In the fall of 1985, Palestinian guerrilla leader Mohammed Abbas masterminded the brutal highjacking of an Italian cruise ship, the Achille Lauro. Abbas was not present, but for two days, four members of the Palestine Liberation Front held more than 400 passengers aboard the Achille Lauro hostage. A disabled Jewish American passenger, Leon Klinghoffer, was shot to death and dumped overboard with his wheelchair. His body later washed up on a Syrian beach, and the attack made international headlines.
The events inspired the 1991 docu-opera composed by John Adams and librettist Alice Goodman, which has been criticized as sympathetic to the Palestinian terrorists who overtook the ship. New York’s Metropolitan
Opera will open “Klinghoffer” on Oct. 20, a new production first staged by the English National Opera in 2012, but it has nixed plans for an international high-definition cinema simulcast slated for Nov. 15, citing fears of fomenting anti-Semitism. The 2012 English production had one protester outside the theater; in the early 90′s, there were many more in San Francisco and enough in Los Angeles that the production was canceled. Under pressure from the Anti-Defamation League, the Met’s general manager, Peter Gelb, elected to yank the broadcast, which normally goes to 2,000 movie theaters in 67 countries worldwide. It’s the first time the company has canceled a broadcast since it started offering them in 2006.
“I’m convinced that the opera is not anti-Semitic,” Gelb said in a statement released Tuesday. “But I’ve also become convinced that there is genuine concern in the international Jewish community that the live transmission of The Death of Klinghoffer would be inappropriate at this time of rising anti-Semitism, particularly in Europe.”
The opera company took pains to consider the daughters of Marilyn and Leon Klinghoffer, and agreed to run a message from them in the playbill for the show and on its Web site, according to Broadway World. The opera did not enjoy a friendly response when it debuted in 1991. Writing for The Washington Post in 2001, critic Phil Kennicott said:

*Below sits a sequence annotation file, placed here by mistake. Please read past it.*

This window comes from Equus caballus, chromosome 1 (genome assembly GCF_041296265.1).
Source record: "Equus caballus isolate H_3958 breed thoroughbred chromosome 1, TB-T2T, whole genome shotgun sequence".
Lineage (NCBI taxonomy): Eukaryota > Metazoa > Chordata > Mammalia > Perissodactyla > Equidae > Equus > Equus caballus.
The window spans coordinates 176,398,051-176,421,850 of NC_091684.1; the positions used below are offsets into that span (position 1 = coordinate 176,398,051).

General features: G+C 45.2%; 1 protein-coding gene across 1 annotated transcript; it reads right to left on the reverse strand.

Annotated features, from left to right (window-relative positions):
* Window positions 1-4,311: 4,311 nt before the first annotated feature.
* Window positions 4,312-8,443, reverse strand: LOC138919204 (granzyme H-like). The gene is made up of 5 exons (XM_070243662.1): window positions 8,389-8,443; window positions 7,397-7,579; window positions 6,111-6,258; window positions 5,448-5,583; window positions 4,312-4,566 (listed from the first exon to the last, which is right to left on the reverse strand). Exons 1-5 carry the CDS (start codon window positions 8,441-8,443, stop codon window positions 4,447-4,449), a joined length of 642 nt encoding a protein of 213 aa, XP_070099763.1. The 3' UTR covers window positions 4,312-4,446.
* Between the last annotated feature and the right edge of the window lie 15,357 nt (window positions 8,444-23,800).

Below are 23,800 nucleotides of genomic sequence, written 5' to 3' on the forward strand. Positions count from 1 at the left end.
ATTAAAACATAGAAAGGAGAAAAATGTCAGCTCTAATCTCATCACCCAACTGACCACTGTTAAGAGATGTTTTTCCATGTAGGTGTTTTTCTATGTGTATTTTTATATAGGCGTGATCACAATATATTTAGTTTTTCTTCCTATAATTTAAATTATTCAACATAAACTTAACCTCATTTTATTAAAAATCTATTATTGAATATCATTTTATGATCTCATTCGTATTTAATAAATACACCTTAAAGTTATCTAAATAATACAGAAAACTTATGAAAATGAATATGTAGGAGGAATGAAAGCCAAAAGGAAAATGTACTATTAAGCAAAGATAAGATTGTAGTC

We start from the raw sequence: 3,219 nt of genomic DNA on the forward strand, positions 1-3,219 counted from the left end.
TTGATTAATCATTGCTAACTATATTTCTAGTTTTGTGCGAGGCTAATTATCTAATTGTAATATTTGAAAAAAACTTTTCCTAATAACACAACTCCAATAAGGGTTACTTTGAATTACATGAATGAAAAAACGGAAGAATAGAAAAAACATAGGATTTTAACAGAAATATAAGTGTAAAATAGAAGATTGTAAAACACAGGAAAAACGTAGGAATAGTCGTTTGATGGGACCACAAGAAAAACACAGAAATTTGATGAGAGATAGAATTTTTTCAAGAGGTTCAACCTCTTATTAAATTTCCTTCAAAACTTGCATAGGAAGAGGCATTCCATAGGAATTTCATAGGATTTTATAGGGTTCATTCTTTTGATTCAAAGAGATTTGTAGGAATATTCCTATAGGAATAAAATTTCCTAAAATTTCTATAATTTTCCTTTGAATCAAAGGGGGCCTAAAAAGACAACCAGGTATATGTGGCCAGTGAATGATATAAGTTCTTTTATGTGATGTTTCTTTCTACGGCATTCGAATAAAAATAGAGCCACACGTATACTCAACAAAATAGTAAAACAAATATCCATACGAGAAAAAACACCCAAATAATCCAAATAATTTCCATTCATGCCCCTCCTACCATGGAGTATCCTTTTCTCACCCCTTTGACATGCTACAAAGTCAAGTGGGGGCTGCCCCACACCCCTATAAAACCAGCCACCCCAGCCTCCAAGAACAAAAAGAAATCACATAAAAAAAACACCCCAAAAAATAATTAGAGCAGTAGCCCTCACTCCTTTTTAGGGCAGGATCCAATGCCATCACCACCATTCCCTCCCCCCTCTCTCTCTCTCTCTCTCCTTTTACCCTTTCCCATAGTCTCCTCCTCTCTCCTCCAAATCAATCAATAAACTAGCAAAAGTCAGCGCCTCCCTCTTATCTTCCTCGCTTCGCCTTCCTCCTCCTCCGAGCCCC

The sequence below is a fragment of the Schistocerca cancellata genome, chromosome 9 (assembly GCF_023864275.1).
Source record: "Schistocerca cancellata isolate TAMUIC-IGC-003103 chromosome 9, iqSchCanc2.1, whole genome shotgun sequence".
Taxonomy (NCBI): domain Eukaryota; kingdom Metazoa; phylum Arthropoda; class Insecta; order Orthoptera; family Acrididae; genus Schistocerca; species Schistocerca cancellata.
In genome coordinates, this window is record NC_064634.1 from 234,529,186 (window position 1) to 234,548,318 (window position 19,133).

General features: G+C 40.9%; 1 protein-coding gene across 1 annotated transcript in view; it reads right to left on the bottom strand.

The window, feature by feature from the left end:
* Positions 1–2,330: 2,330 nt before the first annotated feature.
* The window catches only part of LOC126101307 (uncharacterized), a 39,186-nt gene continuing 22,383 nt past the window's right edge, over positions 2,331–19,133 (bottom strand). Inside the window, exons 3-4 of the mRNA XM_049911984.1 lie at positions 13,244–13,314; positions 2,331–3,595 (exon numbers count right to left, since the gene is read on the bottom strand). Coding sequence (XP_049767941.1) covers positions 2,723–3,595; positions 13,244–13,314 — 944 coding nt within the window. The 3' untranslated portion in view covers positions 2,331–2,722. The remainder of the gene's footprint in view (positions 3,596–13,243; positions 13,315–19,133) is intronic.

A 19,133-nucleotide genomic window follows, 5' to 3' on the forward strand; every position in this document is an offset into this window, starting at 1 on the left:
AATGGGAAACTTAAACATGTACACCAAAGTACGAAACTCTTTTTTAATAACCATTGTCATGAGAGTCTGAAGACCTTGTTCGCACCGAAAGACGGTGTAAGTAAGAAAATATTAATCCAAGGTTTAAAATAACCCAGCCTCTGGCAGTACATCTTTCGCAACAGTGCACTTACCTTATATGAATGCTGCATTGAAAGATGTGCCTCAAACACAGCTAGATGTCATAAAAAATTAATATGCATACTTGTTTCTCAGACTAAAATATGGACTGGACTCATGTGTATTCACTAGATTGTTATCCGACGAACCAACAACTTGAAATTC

Adams uses the power of musical characterization to explain motive and deepen our sympathies even for violent characters. Yet it is done with grace. The anger directed at Adams after the opening, the anger that has kept the opera from the revivals its deserves, was doubly deep because Adams was so good at disappearing behind his music. The shock of ‘Klinghoffer’ was not that John Adams, the composer, put terrorists onstage; it was that Adams’s music made them human.
Now the opera house has kicked off another debate about whether it was right to preemptively censor itself — and if it’s handing those it feared would retaliate even more power than they initially had.
“My opera accords great dignity to the memory of Leon and Marilyn Klinghoffer, and it roundly condemns his brutal murder,” Adams said in a statement to David Ng of the Los Angeles Times. “It acknowledges the dreams and the grievances of not only the Israeli but also the Palestinian people, and in no form condones or promotes violence, terrorism or anti-Semitism. The cancellation of the international telecast is a deeply regrettable decision and goes far beyond issues of ‘artistic freedom,’ and ends in promoting the same kind of intolerance that the opera’s detractors claim to be preventing.”